@Jacal Yeah, the transition from Window 7 to 10 was an eye opener. The system performance suffered a lot in part due to Defender. I noticed the slowdowns, even with a clean and updated copy of Windows 10. And that was after I disabled all of the unnecessary spyware, ads, nagging and useless components. Windows as a service and your friendly OS my foot! Windows 10 was marketed to use less system resources and to be much faster than Window 7… sigh.

Just to mention, Windows 7 “support” ends with the end of this year. The free transition to Windows 10 is still available. It might be better than nothing.
I have had my PC and my laptop in dual-boot mode for over a year, to learn, what is still missing for a Linux-only approach. (Some games only, actually. I don’t do games any more, but would still like to keep the gamer status. We, the gamers, are young badass people.)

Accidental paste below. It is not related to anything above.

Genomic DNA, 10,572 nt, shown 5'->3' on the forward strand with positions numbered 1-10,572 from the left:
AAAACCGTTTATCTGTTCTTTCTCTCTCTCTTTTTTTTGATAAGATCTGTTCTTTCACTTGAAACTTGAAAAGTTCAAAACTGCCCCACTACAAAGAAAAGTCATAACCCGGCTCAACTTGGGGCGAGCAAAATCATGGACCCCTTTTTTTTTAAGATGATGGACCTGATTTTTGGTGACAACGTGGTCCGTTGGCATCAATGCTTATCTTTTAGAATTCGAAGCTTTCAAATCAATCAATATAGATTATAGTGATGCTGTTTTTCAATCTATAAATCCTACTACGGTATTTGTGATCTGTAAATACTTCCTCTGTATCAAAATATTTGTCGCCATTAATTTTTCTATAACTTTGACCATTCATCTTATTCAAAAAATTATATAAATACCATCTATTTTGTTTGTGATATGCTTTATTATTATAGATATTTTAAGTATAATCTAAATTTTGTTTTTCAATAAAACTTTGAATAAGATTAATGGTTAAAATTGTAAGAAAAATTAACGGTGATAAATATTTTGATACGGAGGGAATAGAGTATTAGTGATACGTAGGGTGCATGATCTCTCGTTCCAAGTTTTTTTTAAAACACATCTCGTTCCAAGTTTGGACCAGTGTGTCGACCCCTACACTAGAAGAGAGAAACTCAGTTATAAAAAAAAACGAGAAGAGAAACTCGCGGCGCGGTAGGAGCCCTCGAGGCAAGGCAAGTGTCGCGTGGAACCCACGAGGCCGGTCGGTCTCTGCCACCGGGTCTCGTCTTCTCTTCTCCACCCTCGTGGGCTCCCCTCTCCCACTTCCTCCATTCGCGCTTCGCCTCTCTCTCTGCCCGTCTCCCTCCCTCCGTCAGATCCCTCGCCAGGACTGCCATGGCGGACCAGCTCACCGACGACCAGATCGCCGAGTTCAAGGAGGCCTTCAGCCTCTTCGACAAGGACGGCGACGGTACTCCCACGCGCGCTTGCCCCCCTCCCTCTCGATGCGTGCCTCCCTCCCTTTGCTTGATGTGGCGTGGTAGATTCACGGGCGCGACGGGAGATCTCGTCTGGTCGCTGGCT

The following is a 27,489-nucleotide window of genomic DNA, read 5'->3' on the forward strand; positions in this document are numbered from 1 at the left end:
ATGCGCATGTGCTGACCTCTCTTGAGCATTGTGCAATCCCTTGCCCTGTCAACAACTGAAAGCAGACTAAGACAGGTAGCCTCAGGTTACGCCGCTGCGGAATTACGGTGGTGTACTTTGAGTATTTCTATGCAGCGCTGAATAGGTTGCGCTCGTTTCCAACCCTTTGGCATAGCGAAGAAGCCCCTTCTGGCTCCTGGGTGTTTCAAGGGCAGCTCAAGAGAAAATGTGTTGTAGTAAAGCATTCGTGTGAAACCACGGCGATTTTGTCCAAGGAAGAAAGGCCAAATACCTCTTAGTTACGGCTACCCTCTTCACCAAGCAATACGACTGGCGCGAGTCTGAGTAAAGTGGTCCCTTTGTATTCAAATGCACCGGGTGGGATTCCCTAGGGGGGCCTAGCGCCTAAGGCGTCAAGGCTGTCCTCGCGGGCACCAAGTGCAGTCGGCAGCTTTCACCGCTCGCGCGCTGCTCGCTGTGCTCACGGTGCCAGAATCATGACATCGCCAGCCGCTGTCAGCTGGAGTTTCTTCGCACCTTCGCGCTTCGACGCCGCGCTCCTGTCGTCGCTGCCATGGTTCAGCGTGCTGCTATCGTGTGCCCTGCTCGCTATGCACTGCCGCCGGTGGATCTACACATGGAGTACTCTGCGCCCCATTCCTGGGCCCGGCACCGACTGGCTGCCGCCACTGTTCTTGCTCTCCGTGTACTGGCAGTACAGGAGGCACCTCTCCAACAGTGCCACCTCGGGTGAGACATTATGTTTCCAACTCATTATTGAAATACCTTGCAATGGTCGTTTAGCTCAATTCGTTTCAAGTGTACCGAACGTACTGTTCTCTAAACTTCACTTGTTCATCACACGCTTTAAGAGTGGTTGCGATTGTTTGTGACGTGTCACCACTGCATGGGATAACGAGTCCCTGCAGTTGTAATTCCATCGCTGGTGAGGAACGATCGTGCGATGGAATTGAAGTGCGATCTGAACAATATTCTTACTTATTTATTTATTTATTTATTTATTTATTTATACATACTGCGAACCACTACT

Dual-boot means more work to maintain the “systems”, so I am back on Windows-only. (Linux on virtual machines, though.)
The next PC will be build for Linux, but it is hard to declare an old machine obsolete nowadays. After some upgrades, like a SSD system disk and a better graphic card, the old rig works fine. Even with Win10 installed on top of Win7.
(A clean Win10 installation will probably make the system even more sleek.)

At one point, virtualisation was good but now it takes too much work and resources. Yes, a clean installation is much better. Dual boot is not to my taste because I love to multitask. When I boot into one OS, I feel like I have a ghost limb.

@Jacal May I ask which free AV are you using?